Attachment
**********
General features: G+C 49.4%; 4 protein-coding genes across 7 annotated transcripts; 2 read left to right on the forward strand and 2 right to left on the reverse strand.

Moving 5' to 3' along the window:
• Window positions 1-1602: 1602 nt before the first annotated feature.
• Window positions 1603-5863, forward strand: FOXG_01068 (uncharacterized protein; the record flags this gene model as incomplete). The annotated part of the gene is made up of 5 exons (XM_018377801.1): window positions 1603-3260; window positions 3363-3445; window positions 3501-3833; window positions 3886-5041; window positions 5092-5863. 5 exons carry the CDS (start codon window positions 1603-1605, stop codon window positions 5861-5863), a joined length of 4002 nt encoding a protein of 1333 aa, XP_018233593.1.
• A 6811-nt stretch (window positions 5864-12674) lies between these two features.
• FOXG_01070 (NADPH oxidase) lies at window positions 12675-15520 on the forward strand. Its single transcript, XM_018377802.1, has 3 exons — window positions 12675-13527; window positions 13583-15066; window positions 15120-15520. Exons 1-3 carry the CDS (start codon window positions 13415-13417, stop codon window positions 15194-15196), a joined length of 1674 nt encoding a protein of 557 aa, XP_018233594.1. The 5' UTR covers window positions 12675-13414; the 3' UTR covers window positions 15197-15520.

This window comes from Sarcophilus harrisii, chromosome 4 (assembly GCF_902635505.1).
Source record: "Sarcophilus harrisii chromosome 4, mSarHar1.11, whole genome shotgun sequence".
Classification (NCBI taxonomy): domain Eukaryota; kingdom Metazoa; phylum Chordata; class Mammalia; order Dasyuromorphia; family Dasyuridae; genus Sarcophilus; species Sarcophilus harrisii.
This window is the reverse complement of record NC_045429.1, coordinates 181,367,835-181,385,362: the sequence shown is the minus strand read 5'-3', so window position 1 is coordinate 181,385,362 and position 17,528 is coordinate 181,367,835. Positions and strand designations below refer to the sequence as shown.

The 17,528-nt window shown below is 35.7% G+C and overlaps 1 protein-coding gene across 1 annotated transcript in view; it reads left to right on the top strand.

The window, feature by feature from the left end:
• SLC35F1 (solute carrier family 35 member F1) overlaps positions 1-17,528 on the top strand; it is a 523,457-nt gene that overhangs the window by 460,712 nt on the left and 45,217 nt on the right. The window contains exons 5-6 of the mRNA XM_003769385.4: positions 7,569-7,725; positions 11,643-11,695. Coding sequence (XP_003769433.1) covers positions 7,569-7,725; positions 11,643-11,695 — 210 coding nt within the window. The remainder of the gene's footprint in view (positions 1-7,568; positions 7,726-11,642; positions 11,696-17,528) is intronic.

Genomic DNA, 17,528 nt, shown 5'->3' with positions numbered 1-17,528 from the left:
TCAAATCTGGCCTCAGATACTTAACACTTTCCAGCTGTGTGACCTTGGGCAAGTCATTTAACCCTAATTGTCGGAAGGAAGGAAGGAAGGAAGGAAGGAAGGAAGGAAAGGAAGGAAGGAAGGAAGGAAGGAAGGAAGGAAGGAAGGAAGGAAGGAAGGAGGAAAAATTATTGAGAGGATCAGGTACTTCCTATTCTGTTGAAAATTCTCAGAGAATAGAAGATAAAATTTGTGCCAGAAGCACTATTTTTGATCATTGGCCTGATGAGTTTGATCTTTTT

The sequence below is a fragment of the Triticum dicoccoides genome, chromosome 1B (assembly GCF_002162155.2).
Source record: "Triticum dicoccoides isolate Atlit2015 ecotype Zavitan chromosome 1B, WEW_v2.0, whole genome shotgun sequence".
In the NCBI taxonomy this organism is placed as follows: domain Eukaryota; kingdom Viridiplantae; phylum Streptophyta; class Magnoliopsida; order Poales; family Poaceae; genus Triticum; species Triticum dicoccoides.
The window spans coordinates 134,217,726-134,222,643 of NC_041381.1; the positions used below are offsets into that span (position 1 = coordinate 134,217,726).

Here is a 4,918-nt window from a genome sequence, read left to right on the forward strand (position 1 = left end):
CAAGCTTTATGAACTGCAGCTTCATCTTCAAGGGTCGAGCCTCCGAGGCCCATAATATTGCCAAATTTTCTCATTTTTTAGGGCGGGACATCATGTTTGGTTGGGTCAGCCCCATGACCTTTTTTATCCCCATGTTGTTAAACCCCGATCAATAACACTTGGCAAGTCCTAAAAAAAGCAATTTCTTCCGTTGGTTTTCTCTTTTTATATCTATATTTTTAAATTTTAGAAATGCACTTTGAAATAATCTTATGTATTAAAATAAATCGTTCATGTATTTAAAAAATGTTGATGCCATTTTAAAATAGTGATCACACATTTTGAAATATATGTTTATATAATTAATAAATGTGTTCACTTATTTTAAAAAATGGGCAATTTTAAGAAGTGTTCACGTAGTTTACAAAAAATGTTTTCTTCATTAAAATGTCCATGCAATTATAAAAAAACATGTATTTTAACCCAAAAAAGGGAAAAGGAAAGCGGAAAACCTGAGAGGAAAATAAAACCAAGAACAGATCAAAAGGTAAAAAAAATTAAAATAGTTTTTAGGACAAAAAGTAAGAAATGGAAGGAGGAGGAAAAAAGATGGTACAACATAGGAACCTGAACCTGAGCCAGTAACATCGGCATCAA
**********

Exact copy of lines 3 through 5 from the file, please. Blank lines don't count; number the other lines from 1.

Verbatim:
• Window positions 1-1602: 1602 nt before the first annotated feature.
• Window positions 1603-5863, forward strand: FOXG_01068 (uncharacterized protein; the record flags this gene model as incomplete). The annotated part of the gene is made up of 5 exons (XM_018377801.1): window positions 1603-3260; window positions 3363-3445; window positions 3501-3833; window positions 3886-5041; window positions 5092-5863. 5 exons carry the CDS (start codon window positions 1603-1605, stop codon window positions 5861-5863), a joined length of 4002 nt encoding a protein of 1333 aa, XP_018233593.1.
• A 6811-nt stretch (window positions 5864-12674) lies between these two features.